Final Word from Monday, November 19, 2007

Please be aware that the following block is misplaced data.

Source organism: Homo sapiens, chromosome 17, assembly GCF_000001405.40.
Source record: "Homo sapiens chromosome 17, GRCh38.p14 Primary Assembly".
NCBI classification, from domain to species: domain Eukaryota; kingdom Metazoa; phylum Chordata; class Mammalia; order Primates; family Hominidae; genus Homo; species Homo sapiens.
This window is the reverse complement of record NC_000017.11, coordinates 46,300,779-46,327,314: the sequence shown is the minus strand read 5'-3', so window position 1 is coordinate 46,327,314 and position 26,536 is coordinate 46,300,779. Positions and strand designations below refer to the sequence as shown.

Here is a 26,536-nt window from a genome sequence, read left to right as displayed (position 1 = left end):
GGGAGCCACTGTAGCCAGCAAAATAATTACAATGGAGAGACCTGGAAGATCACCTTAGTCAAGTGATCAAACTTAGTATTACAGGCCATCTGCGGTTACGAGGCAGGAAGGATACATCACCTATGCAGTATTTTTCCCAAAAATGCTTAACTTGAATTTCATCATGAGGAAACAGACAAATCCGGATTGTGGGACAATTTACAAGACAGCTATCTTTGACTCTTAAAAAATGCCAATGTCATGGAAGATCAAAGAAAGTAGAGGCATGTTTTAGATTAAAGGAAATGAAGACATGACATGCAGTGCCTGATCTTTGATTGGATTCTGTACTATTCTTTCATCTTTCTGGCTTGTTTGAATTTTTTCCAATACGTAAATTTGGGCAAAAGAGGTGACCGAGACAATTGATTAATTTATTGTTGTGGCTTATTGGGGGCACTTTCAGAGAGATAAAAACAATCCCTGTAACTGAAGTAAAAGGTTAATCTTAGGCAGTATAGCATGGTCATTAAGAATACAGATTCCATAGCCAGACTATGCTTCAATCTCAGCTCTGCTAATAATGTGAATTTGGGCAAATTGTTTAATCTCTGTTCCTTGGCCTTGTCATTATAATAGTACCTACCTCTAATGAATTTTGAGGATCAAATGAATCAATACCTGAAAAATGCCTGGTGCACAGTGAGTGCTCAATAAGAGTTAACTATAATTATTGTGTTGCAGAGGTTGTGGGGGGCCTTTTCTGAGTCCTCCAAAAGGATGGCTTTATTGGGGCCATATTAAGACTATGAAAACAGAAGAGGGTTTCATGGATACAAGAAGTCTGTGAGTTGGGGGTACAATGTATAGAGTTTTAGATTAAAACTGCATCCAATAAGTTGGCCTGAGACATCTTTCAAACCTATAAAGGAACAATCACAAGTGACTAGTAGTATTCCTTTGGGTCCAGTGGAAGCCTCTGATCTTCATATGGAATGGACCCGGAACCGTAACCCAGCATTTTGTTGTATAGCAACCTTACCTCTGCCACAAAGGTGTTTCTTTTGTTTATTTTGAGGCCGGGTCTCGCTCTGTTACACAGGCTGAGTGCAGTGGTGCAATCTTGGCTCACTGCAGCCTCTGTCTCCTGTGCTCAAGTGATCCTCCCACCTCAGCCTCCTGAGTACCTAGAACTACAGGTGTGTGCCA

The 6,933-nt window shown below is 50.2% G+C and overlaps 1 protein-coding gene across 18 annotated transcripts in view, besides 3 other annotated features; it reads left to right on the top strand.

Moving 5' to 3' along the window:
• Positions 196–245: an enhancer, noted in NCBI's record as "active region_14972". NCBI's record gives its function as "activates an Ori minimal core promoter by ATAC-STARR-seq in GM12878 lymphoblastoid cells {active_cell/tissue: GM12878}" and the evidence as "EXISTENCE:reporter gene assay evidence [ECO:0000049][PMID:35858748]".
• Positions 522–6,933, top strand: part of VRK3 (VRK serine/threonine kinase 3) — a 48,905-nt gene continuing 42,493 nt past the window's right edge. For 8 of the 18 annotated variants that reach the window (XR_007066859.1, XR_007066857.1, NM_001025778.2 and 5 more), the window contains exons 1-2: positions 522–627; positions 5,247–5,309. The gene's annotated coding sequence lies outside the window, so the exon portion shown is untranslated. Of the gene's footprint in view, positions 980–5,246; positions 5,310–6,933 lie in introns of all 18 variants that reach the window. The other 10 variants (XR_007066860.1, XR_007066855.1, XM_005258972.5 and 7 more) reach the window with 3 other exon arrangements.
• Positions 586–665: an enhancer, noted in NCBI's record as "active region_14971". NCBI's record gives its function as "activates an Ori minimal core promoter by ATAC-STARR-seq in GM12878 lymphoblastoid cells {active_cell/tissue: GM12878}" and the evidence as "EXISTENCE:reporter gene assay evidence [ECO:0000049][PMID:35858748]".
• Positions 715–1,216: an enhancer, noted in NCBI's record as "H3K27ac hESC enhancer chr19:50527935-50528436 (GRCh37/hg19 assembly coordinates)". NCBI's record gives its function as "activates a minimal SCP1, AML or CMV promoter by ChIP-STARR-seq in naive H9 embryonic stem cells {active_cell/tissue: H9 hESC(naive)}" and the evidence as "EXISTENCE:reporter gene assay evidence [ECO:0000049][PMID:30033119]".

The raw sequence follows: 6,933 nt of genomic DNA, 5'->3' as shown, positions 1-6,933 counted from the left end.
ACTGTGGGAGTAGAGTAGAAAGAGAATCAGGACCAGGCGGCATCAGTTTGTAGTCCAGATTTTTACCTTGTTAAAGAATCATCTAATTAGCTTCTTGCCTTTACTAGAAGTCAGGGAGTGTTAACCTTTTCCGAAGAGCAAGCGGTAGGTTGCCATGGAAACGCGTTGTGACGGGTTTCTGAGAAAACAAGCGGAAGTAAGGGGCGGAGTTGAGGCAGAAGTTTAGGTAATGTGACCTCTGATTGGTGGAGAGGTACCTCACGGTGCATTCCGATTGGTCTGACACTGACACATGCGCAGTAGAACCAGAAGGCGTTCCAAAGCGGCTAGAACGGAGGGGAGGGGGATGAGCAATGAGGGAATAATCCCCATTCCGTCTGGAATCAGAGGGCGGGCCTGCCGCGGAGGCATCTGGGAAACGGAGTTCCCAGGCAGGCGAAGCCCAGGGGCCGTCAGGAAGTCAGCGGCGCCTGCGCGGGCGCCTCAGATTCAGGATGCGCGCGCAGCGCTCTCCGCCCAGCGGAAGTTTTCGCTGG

In his memoirs, Alan Greenspan said that he and Václav Klaus became good friends even though Klaus rebuked him in 1990 for not sufficiently appreciating the power of free markets. Klaus had told him that the U.S. might be able to afford the luxury of a safety net for the unemployed but that Czechoslovakia needed a clean break with the past. According to a new STEM poll, only 51% of Czechs like the way things eventually turned out. No one is more closely associated with the new system than Klaus, although as president his role is now more the kind of "national leader" that Vladimir Putin wants to become. Russians will be voting about whether to "stay the course" with Putin, and in a sense the Czech presidential elections will also be a referendum on Klaus and what he stands for. A 51% vote by lawmakers in Klaus's favor wouldn't be any more convincing than the outcome of the recent STEM poll. It would, however, be just enough for Klaus to stay the course.[Czech Republic opinion survey United States of America Federal Reserve governor]


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